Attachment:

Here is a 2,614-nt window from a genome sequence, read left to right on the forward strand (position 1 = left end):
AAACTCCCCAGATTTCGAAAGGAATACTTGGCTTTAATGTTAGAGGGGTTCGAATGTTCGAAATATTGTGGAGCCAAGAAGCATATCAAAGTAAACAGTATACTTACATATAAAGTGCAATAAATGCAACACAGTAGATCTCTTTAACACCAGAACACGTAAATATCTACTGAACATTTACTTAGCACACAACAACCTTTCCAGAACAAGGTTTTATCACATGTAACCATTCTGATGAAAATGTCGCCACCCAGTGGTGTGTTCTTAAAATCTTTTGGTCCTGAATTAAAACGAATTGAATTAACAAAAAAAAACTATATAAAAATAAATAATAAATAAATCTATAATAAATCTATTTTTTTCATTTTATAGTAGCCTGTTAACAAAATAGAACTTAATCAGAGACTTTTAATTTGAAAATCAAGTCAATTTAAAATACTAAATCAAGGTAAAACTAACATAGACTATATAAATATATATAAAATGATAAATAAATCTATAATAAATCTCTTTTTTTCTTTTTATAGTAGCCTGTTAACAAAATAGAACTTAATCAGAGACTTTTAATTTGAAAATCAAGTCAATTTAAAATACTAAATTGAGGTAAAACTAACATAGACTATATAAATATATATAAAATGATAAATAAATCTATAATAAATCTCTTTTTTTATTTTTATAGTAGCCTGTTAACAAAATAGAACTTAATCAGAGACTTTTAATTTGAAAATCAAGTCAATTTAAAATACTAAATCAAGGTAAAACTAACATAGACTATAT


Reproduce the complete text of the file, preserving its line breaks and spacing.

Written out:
Here is a 2,614-nt window from a genome sequence, read left to right on the forward strand (position 1 = left end):
AAACTCCCCAGATTTCGAAAGGAATACTTGGCTTTAATGTTAGAGGGGTTCGAATGTTCGAAATATTGTGGAGCCAAGAAGCATATCAAAGTAAACAGTATACTTACATATAAAGTGCAATAAATGCAACACAGTAGATCTCTTTAACACCAGAACACGTAAATATCTACTGAACATTTACTTAGCACACAACAACCTTTCCAGAACAAGGTTTTATCACATGTAACCATTCTGATGAAAATGTCGCCACCCAGTGGTGTGTTCTTAAAATCTTTTGGTCCTGAATTAAAACGAATTGAATTAACAAAAAAAAACTATATAAAAATAAATAATAAATAAATCTATAATAAATCTATTTTTTTCATTTTATAGTAGCCTGTTAACAAAATAGAACTTAATCAGAGACTTTTAATTTGAAAATCAAGTCAATTTAAAATACTAAATCAAGGTAAAACTAACATAGACTATATAAATATATATAAAATGATAAATAAATCTATAATAAATCTCTTTTTTTCTTTTTATAGTAGCCTGTTAACAAAATAGAACTTAATCAGAGACTTTTAATTTGAAAATCAAGTCAATTTAAAATACTAAATTGAGGTAAAACTAACATAGACTATATAAATATATATAAAATGATAAATAAATCTATAATAAATCTCTTTTTTTATTTTTATAGTAGCCTGTTAACAAAATAGAACTTAATCAGAGACTTTTAATTTGAAAATCAAGTCAATTTAAAATACTAAATCAAGGTAAAACTAACATAGACTATAT